underwear

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© Sarah Ann Gilbert and Seven Little Mexicans, 2014. Unauthorized use and/or duplication of this material without express and written permission from this blog’s author and/or owner is strictly prohibited. Excerpts and links may be used, provided that full and clear credit is given to Sarah Ann Gilbert and Seven Little Mexicans with appropriate and specific direction to the original content.

We’re not gay enough or something. So maybe I’ll just punch myself in the head.

I got a phone call on Monday from a guy named Andrew which is awesome, because I love phone calls. Andrew is the casting producer for Punched in the Head Productions, a film company that makes “not-so-serious” productions. This phone call was even better than I expected, because he wasn’t actually planning on punching me in the head, which is good because that would be serious, and these folks are supposed to be “not-so-serious.” And I’m not-so-serious, so I knew Andrew and I would hit it off.

Andrew was trolling the internet looking for LGBT families to cast on a new show on Bravo, and he found my blog. So he called me. And it was great. Except that the show he is casting for is called “Bravo’s Extreme Guide to Parenting,” and we couldn’t come up with anything extreme about my family. Maybe that was extremely lazy of us, but not lazy enough to be on TV. And we talked a little bit about how gay my family is, but it’s not THAT gay. I’m not sure what that means, but being gay and having two kids is no longer extreme, so that was great news. And I won’t have to wash my hair and lose 50 pounds, so I’ll look good on TV. So that’s a big relief. And now I’ve got a new friend on Facebook, which is always awesome! And he’s in a relationship with someone named Gilbert, which gets extra bonus points in my book because that’s kind of gay and because his boyfriend’s name is Gilbert.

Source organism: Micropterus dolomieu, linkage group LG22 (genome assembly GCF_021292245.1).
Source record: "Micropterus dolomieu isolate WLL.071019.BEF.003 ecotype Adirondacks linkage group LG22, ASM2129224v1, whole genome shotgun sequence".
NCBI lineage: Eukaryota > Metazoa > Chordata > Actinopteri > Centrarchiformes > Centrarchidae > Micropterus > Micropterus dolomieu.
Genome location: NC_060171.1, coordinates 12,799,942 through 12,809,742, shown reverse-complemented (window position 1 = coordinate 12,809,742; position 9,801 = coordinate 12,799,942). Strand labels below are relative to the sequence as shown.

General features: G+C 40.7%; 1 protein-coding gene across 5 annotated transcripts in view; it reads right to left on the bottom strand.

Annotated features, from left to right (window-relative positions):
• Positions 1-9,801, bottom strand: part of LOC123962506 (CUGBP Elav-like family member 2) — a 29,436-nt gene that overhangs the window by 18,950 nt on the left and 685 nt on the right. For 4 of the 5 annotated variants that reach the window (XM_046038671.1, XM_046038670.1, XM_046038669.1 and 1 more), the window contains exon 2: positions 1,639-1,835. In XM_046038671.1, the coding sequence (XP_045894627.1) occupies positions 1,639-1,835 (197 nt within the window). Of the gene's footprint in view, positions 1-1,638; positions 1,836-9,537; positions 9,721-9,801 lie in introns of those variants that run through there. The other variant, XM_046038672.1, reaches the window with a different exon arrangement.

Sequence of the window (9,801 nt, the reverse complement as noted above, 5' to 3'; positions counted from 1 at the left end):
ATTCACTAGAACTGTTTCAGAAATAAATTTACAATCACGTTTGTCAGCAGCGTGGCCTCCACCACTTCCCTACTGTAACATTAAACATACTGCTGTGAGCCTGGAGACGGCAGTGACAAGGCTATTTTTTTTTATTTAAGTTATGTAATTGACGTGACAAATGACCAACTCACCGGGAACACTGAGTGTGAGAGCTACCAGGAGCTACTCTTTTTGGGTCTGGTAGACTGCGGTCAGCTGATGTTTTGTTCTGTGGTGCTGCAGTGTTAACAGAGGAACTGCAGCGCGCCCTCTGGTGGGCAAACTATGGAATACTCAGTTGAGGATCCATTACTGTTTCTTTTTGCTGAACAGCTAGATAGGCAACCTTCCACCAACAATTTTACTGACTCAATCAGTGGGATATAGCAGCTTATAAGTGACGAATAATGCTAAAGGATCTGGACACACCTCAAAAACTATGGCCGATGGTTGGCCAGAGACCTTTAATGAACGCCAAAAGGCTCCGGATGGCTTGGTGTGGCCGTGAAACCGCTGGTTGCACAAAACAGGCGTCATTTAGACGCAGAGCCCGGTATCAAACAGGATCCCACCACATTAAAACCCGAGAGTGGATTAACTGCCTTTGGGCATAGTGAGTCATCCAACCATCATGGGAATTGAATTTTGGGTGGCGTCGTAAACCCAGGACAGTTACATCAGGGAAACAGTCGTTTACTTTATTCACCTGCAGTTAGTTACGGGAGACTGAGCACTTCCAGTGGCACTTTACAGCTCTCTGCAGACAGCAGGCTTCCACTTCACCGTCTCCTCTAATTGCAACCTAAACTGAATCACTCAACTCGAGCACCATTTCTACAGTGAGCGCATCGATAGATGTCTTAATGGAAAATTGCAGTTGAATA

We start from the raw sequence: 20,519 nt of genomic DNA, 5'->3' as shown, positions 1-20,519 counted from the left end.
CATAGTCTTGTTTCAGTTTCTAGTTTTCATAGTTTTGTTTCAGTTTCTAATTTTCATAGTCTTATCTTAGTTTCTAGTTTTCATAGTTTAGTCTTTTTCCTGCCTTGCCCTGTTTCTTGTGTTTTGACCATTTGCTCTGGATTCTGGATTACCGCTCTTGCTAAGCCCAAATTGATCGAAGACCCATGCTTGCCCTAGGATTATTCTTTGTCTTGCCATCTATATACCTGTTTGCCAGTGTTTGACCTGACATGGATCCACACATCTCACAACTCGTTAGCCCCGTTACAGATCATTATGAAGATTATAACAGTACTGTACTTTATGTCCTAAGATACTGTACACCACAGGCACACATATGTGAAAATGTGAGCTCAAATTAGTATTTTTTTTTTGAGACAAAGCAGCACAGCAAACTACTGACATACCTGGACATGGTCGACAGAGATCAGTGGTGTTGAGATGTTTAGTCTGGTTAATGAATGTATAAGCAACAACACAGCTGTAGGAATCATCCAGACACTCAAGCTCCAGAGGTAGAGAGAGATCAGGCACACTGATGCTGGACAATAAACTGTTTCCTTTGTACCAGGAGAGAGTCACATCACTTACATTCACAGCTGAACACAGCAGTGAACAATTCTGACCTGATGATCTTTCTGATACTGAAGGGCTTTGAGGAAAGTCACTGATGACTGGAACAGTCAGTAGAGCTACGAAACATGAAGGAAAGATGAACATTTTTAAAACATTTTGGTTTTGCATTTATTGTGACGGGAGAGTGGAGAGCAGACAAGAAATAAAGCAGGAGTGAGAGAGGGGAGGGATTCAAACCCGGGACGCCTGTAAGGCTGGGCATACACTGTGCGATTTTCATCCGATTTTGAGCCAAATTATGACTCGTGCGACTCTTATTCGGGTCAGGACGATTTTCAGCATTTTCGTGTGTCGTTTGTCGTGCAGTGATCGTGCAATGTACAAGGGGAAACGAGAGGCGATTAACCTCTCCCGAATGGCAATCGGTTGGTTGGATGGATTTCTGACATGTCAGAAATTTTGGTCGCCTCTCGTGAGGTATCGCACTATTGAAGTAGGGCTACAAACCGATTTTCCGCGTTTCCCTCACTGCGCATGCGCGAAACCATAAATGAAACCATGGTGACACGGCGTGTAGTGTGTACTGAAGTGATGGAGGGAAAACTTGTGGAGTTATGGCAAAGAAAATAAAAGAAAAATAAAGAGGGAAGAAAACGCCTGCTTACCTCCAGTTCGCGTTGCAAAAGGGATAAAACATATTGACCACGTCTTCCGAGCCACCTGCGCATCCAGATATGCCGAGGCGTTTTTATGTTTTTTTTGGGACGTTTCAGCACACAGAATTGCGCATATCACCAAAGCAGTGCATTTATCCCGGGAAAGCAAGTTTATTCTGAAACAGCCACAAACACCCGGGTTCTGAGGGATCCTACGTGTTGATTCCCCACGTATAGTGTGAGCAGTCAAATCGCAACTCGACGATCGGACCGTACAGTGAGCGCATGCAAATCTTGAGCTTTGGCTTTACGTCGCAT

So, if you live in a cave with your bisexual, transgendered lover and your triplets that you are raising to be Evangelical Muslims, while you wear nothing but fur and hunt for your own food using weapons recreated from The Hunger Games movie, then you might want to give Andrew a call. He’s looking for you.

Andrew Hecht
917-838-3571

punchedinhead

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© Sarah Ann Gilbert and Seven Little Mexicans, 2014. Unauthorized use and/or duplication of this material without express and written permission from this blog’s author and/or owner is strictly prohibited. Excerpts and links may be used, provided that full and clear credit is given to Sarah Ann Gilbert and Seven Little Mexicans with appropriate and specific direction to the original content.